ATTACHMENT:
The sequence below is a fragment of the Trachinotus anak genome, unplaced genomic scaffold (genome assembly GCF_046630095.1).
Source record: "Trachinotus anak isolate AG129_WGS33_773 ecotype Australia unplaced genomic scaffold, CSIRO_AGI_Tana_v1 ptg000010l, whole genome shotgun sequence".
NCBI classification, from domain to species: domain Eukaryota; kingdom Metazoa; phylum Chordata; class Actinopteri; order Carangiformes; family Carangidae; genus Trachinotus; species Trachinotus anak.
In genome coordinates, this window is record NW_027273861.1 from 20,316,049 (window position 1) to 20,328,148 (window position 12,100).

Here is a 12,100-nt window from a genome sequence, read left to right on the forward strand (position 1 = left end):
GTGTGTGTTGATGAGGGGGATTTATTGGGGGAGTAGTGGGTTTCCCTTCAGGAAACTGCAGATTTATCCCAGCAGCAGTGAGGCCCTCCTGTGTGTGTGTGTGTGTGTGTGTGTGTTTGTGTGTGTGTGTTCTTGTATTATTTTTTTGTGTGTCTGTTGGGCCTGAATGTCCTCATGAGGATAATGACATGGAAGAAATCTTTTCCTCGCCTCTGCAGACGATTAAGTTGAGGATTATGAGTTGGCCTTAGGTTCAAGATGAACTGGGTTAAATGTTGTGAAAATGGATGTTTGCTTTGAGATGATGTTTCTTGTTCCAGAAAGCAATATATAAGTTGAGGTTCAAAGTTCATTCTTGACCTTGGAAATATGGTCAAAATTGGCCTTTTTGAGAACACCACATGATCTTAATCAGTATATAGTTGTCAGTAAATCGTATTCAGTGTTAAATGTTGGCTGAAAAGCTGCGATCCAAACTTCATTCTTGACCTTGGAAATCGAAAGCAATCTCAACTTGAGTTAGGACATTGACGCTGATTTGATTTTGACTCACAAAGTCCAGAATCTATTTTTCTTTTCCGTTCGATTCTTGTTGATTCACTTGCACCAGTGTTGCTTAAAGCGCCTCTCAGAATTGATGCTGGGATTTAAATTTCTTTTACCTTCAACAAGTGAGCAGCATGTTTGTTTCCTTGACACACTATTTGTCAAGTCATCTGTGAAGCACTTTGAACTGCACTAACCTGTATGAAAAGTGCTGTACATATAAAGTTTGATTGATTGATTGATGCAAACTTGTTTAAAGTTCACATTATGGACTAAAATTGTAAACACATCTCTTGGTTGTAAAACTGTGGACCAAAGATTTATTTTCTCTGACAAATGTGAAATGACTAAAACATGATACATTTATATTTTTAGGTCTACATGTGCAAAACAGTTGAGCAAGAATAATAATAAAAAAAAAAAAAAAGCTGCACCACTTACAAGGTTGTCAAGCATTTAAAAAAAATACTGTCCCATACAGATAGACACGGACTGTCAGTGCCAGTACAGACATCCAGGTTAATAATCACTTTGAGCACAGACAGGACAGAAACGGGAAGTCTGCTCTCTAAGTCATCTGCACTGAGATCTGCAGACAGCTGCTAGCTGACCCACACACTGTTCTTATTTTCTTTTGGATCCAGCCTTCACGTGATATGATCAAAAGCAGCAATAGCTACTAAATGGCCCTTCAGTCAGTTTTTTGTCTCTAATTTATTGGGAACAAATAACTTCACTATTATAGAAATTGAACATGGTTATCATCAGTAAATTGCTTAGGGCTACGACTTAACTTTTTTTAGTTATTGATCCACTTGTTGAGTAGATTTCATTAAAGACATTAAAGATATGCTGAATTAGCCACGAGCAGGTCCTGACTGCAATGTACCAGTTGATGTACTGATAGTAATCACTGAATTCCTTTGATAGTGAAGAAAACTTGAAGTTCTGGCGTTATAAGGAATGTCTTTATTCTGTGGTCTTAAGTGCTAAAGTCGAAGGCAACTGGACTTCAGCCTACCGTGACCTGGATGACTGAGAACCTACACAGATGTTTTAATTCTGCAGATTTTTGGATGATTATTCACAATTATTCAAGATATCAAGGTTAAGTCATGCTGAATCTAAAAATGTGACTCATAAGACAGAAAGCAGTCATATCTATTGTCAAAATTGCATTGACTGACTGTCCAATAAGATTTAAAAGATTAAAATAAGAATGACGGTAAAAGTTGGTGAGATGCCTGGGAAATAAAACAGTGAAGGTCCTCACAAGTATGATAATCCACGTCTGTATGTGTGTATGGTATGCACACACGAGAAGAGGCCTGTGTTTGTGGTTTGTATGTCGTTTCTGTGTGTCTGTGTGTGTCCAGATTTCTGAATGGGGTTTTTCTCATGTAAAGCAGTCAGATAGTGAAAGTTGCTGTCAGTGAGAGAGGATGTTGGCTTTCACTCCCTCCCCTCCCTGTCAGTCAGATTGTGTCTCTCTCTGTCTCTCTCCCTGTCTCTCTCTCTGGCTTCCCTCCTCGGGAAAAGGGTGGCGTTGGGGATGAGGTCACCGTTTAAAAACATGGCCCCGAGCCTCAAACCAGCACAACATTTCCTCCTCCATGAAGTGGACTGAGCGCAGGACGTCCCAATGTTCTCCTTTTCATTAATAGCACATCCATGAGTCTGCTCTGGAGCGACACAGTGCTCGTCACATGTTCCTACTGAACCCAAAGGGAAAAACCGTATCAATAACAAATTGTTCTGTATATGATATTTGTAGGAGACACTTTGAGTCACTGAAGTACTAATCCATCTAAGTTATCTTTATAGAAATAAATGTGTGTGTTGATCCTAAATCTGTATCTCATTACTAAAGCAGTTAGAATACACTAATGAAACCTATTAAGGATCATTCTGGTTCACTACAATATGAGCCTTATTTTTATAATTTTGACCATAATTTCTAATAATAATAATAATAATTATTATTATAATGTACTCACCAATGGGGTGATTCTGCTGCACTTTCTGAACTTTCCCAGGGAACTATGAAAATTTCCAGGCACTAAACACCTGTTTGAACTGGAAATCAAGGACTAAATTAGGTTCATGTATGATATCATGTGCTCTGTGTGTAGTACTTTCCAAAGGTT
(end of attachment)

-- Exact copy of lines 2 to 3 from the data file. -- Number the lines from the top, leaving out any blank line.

Source record: "Trachinotus anak isolate AG129_WGS33_773 ecotype Australia unplaced genomic scaffold, CSIRO_AGI_Tana_v1 ptg000010l, whole genome shotgun sequence".
NCBI classification, from domain to species: domain Eukaryota; kingdom Metazoa; phylum Chordata; class Actinopteri; order Carangiformes; family Carangidae; genus Trachinotus; species Trachinotus anak.